Michael Days, now the Daily News' editor, then its deputy managing editor, said in the Weekly story, "I thought we were doing our readers a favor by getting some pretty bad people off the street. Sometimes we are guilty of tunnel vision. The visual impact of all those black men accused of crimes — well, you can imagine the message that sends. I would not have seen it that way if I had been in the newsroom that day. I see every cover before it goes to the printer, and I would have waved it through. However, in the wake of all this reaction, I would not make that mistake again." Days is African American.

Chattanooga is not Philadelphia, but there are similarities. African Americans are 34.9 percent of Chattanooga's population, and 43.4 percent in Philadelphia, according to census figures. In the Tennessee city, black men make up most of the city’s shooting and homicide victims, which is likely in Philadelphia as well.

In defending her paper, Gerber wrote, "The newspaper didn't arrest or indict the men. We didn't label them the city's worst criminals. We did, after much discussion, make the decision to publish their photos.

"Even if we had not done so, that would not change the fact that 32 black men were arrested and branded the worst of the worst. It still happened, even if we didn't run the photos. But when no one had to see those 32 faces all in one place, it was easier to ignore the fact that the suspects were all men and were all black. It might make the round-up more palatable, but it wouldn't change the facts.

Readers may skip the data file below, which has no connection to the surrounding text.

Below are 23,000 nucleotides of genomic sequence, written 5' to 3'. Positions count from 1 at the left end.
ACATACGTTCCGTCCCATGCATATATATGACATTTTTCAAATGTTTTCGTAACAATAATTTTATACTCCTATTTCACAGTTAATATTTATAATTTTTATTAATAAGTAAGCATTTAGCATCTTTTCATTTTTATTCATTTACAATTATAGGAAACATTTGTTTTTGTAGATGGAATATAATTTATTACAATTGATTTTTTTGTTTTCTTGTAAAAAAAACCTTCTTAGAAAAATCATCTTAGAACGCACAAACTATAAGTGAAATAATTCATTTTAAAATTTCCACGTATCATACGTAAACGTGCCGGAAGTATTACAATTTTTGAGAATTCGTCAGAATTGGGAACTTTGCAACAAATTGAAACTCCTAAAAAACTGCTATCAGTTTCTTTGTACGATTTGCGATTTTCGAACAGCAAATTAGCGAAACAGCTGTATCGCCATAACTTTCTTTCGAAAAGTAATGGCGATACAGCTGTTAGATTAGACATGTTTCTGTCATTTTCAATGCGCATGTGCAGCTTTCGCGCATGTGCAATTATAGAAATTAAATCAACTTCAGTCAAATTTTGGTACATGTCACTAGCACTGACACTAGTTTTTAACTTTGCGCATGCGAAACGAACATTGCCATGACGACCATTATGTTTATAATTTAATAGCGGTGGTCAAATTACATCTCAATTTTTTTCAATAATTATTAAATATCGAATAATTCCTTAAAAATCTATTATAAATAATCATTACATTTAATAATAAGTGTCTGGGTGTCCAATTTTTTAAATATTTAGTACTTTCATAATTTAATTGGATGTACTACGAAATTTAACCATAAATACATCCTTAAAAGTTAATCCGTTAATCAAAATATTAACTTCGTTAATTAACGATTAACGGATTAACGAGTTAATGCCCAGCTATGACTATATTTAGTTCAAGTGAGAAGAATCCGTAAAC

"So even though the paper caught some heat for running the mugshots, I believe it was the right thing to do.

"Yes, my phone rang with calls from angry readers. Yes, people called radio stations and debated the decision, and displayed their rage on social media (some supported running the mugshots).

"But at least people are now talking about this issue. And people are not just talking about the arrests, but about the societal conditions that push people to choose crime — poor education, lack of jobs, criminal records that, even if they want to go straight, make it difficult to find work once they get out of jail. All of these issues were raised at a meeting the NAACP held Tuesday night to discuss the arrests.

"In other words, the display of mugshots got people talking about possible solutions.

"Not a bad thing. . . ."



Yolanda Putman and Beth Burger, Chattanooga Times Free Press: 'Worst of worst' label rebuked at NAACP meeting (Nov. 13)


With the sports world reigniting the debate over use of the "N-word," it's worth recalling that two comedians who popularized it among mainstream audiences — Chris Rock and Richard Pryor — later said they regretted doing so.

A third, Dave Chapelle, didn't explicitly cite his use of the word, but explained to Oprah Winfrey in 2006 why he had quit his Comedy Central show without explanation and fled to Africa. “I would go to work on the show and I felt awful every day," he said. "I felt like some kind of prostitute or something. If I feel so bad, why keep on showing up to this place? I’m going to Africa."

And a fourth comedian, Paul Mooney, who wrote for Pryor and reveled in the word, declaring, "I say nigga 100 times every morning; it makes my teeth white," said in 2006 that he was "cured"of his attraction to the word after Michael Richards' well-publicized N-word rant at the Laugh Factory in Los Angeles that year.

The latest controversies over the N-word stem from sports incidents. Among them, black players in the Miami Dolphins locker room said they had no problem with white players calling them the word. Before that, sports journalist Michael Wilbon, cohost of ESPN's "Pardon the Interruption," said that he uses the N-word "all day, every day of my life" and that whites have no right to tell black people how to use it.